The diversity and abundance of species present in aquatic ecosystems is highly varied. Habitat characteristics, water quality, nutrients and latitude, amongst other factors, have a strong influence on assemblage structure and function. Prospective risk assessment of chemicals aims to determine thresholds of toxicity that are protective of these ecosystem assemblages. Predicted no-effect concentrations, PNECs, derived from the current regulatory guidance, e.g. REACH, are intended to account for any range or composition of species in any freshwater environment and, therefore, aim to protect all species in all fresh water environments, all the time. The PNEC is often based on a combination of empirical toxicity test data and application factors, AFs. AFs are, in part, applied to account for the differences in species composition (and sensitivity) that can influence assemblage responses to contaminants. The PNEC may, therefore, be over-protective at sites that, due to water quality, physical characteristics, etc, support species assemblages not including those towards the sensitive tail of the chemical SSD.
Improving on this conservative approach is limited by the lack of assessment of chemical impacts on ecological processes, life histories and species interactions. Functional characteristics of ecosystems are important and can represent specific protection goals such as those based on protecting regulating (e.g. water regulation and purification, natural hazard regulation) and/or supporting (e.g. primary production, provision of habitat, nutrient and water cycling) ecosystem services. These services can be provided by groups of species with the appropriate traits and so protecting all species may be a less relevant approach than protecting the desired structural and functional traits important for ecosystem service delivery.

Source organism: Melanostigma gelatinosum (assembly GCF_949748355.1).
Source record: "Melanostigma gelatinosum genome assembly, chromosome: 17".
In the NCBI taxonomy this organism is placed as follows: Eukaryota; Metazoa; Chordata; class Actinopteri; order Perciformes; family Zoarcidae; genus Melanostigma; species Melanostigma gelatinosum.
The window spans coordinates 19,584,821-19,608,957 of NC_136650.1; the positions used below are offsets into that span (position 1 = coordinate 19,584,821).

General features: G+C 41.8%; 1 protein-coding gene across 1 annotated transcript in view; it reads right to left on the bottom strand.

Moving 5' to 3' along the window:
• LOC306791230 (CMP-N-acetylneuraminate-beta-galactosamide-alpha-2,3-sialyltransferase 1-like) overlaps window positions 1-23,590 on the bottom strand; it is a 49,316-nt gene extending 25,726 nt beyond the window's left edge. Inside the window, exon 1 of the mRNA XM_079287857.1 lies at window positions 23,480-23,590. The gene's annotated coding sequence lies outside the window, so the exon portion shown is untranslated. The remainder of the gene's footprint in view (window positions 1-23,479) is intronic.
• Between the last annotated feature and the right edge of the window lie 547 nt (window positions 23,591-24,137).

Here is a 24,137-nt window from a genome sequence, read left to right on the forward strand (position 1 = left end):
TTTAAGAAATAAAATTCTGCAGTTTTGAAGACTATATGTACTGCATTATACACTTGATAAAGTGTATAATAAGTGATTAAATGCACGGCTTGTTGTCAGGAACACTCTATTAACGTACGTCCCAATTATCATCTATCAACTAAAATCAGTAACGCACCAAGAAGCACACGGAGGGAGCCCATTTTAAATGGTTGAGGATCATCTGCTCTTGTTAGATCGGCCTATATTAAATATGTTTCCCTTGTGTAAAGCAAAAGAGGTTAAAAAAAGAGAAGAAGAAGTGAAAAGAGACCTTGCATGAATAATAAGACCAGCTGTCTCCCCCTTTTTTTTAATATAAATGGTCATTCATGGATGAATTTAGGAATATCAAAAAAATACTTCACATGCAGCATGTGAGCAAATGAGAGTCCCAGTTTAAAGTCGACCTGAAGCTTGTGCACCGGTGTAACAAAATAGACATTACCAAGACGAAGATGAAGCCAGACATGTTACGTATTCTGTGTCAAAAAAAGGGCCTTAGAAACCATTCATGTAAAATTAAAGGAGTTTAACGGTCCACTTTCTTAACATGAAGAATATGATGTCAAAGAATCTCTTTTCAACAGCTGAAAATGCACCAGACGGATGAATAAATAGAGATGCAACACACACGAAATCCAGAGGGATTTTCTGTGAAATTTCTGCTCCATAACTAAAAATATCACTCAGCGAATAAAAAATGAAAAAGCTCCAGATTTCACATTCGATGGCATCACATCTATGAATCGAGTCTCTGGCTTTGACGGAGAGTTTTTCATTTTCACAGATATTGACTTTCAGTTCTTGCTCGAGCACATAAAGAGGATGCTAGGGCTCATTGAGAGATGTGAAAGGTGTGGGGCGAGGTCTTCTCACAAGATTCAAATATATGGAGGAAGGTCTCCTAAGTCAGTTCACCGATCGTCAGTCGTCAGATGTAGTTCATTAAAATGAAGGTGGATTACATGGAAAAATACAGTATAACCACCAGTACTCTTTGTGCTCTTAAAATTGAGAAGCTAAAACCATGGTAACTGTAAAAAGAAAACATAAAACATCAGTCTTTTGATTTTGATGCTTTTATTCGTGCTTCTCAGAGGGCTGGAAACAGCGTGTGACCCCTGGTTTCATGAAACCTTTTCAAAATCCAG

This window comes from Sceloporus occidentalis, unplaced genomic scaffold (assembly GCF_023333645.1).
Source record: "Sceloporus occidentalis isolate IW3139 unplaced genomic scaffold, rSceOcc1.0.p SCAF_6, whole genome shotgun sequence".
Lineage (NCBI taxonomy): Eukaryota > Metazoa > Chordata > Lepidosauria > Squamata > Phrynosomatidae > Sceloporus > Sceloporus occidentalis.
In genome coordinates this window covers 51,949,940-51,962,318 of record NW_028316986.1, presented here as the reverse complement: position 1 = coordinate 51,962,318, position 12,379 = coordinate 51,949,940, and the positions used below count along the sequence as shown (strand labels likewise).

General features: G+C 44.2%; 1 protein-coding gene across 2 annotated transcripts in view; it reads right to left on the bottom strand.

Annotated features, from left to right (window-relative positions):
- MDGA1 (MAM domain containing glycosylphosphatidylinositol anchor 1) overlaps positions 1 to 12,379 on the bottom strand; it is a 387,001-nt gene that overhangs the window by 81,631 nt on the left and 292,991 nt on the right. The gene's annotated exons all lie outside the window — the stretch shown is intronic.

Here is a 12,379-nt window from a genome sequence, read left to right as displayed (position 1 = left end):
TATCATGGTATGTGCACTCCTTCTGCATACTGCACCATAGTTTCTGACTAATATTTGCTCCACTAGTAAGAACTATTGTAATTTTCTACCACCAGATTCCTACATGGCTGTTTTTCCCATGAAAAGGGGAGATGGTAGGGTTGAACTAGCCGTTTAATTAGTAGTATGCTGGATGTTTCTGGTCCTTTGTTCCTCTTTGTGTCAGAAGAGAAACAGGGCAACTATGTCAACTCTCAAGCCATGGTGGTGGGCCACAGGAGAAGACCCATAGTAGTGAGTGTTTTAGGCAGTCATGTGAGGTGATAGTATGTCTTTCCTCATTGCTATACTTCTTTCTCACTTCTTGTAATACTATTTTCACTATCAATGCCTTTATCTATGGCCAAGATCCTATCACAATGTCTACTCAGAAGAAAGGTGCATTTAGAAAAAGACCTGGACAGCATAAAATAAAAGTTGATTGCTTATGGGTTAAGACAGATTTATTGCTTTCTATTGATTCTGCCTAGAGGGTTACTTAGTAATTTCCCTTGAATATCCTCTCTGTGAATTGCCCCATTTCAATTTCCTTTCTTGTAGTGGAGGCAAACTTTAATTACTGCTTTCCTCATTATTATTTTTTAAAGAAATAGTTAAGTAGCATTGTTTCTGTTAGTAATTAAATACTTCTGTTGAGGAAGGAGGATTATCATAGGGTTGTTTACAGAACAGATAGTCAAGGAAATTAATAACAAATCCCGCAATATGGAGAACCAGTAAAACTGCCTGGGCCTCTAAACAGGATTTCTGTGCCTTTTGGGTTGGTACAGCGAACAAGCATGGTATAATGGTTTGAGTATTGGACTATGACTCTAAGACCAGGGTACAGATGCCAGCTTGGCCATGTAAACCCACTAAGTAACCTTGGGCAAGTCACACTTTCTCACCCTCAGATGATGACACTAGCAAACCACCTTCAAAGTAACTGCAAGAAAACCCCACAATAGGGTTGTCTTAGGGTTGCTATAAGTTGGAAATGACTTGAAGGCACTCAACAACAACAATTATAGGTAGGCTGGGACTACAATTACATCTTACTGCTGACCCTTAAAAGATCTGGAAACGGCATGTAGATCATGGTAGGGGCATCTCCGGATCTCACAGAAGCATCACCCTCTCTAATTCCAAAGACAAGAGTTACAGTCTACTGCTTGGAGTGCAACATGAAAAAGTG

Using knowledge about the potential effects of chemical stressors on ecological interactions to derive toxicity thresholds will increase the environmental realism of risk assessment. Ecological scenarios or models of different generic types of aquatic ecosystems need to be developed to provide predictions of impacts on assemblage structural and functional traits resulting from direct and indirect exposure to chemical stressors.
The main objective of this proposal will be to develop trait-based ecological models to determine how assemblages representative of natural communities, i.e. ecological scenarios, might respond to chemical stress and how the responses compare to conventional PNECs. The following objectives should be considered in the proposal:
- Develop a range of trait-based or species assemblage models to represent major habitat/water quality typologies in the EU.
- Use ecological traits to describe structural and functional diversity.
- Explore the models to compare potential toxicity outcomes with conventional PNECs.
- Consider how ecological models could be adopted into chemical risk assessment policy.
- Assess how fresh water ecological assemblages can be represented by a range of scenarios/typologies, e.g. develop generalisations that can be made about species/traits composition that are likely to be associated with different types of habitat (e.g. shallow riffles, lowland deep rivers, shallow and deep lakes), water quality, nutrient status etc .
- Propose how assemblages could be modelled to assess impacts of chemical stress on assemblage structure and function.
- Obtain data sets of aquatic toxicity data for a range of well-studied chemicals to assess how the assemblage model predictions of toxicity in different ecological typologies compare to conventional PNECs derived from single species toxicity data and AFs. Consider filling data gaps for key structural or functional traits.
Download here the full version of the RfP LRI-ECO28.